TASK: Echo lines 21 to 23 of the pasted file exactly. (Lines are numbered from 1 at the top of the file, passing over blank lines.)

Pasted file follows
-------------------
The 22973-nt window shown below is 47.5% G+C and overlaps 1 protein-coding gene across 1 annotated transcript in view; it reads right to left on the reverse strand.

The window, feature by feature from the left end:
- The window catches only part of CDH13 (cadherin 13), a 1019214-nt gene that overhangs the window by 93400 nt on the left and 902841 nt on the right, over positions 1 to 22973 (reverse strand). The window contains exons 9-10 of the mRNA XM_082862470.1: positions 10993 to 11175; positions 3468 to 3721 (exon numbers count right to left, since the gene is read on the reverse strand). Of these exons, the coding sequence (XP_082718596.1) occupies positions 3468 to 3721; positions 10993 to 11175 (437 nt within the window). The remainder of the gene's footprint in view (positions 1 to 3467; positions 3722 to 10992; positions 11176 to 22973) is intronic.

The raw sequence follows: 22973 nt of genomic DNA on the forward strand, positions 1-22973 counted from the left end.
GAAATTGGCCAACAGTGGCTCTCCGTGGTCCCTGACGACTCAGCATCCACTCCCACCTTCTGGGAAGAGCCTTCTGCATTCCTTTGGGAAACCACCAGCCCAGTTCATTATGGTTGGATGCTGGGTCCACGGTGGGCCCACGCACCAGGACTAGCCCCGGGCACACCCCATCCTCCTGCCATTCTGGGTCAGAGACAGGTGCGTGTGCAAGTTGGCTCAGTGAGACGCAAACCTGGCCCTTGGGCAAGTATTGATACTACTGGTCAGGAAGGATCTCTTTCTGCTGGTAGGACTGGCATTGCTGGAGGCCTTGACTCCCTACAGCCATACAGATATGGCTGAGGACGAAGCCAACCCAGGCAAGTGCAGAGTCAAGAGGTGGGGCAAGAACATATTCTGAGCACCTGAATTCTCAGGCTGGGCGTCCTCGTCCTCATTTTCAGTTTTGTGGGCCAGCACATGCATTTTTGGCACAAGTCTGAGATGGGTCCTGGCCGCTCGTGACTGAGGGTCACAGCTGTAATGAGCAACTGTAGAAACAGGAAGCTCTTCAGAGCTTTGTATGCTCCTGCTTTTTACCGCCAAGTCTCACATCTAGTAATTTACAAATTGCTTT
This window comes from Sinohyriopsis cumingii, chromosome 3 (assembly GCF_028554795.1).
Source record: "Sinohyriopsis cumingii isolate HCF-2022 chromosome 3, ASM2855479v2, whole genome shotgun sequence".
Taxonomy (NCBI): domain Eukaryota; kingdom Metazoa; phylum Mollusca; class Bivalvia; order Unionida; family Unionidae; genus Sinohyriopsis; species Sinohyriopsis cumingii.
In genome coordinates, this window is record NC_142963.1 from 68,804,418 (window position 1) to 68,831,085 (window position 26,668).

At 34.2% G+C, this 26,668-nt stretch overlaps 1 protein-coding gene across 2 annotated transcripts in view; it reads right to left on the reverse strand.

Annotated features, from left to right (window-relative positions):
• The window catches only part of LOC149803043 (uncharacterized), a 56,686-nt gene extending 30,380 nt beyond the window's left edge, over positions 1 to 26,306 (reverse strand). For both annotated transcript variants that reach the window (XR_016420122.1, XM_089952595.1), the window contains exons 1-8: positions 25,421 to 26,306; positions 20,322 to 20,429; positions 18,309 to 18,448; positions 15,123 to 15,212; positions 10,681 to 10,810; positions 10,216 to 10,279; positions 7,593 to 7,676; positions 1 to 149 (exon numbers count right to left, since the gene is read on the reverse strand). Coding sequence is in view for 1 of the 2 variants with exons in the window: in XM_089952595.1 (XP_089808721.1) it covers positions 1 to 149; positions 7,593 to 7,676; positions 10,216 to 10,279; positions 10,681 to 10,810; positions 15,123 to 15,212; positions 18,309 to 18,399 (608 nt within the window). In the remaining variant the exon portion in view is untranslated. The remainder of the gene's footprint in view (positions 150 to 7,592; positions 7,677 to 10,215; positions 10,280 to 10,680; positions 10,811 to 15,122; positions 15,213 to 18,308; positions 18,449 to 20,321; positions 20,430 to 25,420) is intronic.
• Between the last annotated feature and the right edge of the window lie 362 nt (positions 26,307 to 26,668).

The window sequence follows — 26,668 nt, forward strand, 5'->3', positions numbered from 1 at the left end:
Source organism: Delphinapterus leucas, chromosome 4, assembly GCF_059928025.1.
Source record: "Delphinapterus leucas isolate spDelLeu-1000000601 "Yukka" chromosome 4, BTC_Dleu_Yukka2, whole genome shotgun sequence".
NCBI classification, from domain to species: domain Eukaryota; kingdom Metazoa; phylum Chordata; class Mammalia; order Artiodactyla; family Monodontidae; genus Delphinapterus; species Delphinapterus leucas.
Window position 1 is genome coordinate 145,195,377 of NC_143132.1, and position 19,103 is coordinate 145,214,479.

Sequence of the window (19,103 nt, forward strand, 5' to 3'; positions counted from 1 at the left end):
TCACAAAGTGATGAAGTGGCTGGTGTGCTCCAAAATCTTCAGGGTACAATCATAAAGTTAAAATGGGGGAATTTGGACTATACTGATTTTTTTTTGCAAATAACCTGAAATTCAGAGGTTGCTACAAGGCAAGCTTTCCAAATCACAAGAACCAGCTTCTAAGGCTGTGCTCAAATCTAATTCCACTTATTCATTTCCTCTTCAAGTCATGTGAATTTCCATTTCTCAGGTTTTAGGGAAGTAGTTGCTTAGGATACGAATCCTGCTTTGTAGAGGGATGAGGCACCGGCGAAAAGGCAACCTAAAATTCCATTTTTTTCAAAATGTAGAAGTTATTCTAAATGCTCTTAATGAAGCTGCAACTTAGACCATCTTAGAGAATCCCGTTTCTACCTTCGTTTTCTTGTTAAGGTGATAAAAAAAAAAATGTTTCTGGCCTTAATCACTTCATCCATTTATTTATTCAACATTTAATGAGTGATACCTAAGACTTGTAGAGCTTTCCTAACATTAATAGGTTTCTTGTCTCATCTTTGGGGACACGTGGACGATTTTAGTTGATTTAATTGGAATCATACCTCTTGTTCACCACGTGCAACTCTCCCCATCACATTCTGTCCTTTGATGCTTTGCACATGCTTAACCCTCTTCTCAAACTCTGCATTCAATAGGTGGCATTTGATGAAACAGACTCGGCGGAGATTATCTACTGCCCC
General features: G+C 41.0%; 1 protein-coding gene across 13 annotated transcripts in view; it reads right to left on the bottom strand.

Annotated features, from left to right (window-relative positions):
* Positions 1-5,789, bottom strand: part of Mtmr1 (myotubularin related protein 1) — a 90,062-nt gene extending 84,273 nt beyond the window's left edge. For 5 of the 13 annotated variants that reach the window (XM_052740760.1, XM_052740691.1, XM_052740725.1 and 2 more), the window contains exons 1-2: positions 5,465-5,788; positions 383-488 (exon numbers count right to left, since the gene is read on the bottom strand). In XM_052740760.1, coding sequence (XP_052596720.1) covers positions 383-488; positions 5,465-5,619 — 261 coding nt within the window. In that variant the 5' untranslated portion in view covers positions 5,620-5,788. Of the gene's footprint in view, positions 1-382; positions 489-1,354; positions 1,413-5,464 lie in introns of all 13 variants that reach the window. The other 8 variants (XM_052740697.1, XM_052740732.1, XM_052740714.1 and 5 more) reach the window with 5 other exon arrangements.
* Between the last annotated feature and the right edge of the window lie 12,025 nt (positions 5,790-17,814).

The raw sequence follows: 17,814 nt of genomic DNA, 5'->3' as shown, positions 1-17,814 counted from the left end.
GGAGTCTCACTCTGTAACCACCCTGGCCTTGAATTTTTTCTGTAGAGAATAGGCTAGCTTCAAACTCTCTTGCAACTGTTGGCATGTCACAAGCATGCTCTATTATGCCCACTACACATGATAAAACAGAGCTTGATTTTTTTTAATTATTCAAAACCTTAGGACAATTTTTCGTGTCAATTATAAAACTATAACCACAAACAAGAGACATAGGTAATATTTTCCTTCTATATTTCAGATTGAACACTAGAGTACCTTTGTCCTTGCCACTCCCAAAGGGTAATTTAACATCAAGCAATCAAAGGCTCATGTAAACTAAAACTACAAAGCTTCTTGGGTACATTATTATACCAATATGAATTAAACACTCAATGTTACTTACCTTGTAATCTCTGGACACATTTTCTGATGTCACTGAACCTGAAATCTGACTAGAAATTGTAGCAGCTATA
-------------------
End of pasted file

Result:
General features: G+C 41.0%; 1 protein-coding gene across 13 annotated transcripts in view; it reads right to left on the bottom strand.

Annotated features, from left to right (window-relative positions):
* Positions 1-5,789, bottom strand: part of Mtmr1 (myotubularin related protein 1) — a 90,062-nt gene extending 84,273 nt beyond the window's left edge. For 5 of the 13 annotated variants that reach the window (XM_052740760.1, XM_052740691.1, XM_052740725.1 and 2 more), the window contains exons 1-2: positions 5,465-5,788; positions 383-488 (exon numbers count right to left, since the gene is read on the bottom strand). In XM_052740760.1, coding sequence (XP_052596720.1) covers positions 383-488; positions 5,465-5,619 — 261 coding nt within the window. In that variant the 5' untranslated portion in view covers positions 5,620-5,788. Of the gene's footprint in view, positions 1-382; positions 489-1,354; positions 1,413-5,464 lie in introns of all 13 variants that reach the window. The other 8 variants (XM_052740697.1, XM_052740732.1, XM_052740714.1 and 5 more) reach the window with 5 other exon arrangements.